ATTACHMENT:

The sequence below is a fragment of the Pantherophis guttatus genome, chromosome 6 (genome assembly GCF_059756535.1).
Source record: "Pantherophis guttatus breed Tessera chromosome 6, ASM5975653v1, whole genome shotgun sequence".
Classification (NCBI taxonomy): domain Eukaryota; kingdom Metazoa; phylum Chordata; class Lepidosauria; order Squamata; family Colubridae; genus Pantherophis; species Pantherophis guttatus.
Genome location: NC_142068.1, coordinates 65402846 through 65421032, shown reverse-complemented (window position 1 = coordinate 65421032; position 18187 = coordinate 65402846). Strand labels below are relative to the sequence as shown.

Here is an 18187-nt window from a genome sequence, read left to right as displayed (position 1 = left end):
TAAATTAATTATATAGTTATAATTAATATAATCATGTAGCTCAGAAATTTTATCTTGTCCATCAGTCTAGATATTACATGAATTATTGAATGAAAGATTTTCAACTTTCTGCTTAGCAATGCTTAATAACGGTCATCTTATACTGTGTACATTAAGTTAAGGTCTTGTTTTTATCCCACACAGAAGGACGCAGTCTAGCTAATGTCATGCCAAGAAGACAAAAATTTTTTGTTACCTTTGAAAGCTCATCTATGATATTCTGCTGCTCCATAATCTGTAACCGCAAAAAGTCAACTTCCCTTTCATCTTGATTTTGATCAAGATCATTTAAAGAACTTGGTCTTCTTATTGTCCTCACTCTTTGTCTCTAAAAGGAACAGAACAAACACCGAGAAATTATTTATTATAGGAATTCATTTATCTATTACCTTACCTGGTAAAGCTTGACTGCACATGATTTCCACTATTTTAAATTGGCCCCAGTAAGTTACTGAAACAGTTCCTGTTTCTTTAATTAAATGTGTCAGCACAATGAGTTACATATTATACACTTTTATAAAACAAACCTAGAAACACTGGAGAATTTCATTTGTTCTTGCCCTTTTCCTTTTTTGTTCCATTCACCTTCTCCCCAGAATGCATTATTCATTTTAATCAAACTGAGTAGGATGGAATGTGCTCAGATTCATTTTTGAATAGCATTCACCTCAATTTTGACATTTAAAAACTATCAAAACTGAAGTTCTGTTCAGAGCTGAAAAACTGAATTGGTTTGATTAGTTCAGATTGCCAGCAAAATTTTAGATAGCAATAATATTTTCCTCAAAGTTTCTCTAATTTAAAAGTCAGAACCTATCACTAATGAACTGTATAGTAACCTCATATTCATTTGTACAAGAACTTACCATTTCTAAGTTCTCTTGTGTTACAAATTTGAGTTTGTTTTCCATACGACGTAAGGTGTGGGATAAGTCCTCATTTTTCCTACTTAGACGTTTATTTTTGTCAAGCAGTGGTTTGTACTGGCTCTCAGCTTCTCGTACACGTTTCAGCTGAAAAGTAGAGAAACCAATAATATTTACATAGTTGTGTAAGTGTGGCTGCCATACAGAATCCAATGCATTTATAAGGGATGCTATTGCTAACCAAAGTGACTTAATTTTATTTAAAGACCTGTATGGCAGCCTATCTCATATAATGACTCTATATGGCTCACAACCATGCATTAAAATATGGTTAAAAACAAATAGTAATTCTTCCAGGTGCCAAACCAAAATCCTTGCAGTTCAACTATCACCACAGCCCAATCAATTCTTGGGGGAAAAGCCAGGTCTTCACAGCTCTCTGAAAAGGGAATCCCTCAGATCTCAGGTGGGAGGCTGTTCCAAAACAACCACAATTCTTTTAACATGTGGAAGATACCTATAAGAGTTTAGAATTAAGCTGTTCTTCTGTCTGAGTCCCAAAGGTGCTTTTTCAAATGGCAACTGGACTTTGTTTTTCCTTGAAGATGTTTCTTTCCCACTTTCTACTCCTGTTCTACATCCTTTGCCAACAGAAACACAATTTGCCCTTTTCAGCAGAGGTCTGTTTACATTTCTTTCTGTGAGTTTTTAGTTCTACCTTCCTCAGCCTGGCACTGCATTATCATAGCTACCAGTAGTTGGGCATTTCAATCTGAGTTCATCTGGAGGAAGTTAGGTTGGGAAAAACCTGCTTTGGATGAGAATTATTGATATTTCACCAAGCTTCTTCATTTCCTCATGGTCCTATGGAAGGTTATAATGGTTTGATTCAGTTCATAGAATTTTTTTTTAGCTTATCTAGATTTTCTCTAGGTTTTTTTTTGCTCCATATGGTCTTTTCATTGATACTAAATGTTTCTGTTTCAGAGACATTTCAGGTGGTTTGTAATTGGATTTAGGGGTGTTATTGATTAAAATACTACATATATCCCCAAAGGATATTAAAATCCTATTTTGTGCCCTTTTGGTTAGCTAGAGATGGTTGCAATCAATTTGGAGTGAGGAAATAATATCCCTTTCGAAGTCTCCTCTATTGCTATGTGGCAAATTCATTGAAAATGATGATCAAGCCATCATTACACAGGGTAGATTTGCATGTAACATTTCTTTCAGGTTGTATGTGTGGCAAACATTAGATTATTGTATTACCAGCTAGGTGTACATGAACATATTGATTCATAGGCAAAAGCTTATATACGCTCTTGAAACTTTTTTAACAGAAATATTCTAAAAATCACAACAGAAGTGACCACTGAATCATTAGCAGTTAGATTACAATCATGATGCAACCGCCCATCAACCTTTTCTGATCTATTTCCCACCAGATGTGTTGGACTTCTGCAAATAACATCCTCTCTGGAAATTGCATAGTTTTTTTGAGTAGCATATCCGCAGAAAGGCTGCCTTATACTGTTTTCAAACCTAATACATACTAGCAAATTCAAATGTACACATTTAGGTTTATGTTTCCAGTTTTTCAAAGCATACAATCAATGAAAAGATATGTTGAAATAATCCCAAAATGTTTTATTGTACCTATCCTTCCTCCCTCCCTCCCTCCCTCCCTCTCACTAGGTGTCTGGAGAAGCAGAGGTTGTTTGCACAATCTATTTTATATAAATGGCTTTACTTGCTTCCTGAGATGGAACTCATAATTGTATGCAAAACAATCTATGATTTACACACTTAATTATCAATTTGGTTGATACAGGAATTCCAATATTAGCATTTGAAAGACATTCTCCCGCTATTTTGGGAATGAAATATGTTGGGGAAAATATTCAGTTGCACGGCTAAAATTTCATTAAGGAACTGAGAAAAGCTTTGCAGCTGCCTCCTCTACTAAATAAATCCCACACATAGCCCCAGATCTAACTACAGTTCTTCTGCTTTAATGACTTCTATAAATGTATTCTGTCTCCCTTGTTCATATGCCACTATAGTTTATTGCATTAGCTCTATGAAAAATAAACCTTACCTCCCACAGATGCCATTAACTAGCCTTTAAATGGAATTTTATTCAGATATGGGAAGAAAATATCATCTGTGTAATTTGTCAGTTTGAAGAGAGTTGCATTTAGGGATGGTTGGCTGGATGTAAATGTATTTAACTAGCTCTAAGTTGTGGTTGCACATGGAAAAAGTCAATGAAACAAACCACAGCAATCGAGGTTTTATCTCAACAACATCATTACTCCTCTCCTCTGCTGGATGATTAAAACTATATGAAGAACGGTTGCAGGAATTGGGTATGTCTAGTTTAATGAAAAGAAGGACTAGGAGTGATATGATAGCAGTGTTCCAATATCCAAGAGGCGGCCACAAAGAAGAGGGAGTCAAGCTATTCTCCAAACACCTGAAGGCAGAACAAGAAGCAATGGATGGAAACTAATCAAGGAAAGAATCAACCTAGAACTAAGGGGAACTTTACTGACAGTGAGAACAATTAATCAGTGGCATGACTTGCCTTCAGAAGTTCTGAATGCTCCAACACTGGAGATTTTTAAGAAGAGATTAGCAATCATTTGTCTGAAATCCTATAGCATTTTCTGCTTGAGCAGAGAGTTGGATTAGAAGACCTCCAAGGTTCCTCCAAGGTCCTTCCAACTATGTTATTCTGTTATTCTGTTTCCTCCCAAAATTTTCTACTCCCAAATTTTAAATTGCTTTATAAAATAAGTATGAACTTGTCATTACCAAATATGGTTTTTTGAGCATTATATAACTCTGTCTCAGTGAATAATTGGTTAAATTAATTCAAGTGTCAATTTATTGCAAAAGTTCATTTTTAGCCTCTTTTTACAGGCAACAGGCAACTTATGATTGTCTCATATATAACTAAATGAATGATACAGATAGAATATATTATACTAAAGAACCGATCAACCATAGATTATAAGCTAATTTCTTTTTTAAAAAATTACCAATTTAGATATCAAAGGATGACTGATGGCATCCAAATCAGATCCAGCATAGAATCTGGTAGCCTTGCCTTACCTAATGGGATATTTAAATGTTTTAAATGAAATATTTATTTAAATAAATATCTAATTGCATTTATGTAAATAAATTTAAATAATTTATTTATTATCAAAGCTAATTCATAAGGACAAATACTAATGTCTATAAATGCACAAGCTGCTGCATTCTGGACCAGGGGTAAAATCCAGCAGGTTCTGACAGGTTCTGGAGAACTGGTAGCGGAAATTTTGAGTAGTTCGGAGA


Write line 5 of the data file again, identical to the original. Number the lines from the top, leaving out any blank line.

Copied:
Here is an 18187-nt window from a genome sequence, read left to right as displayed (position 1 = left end):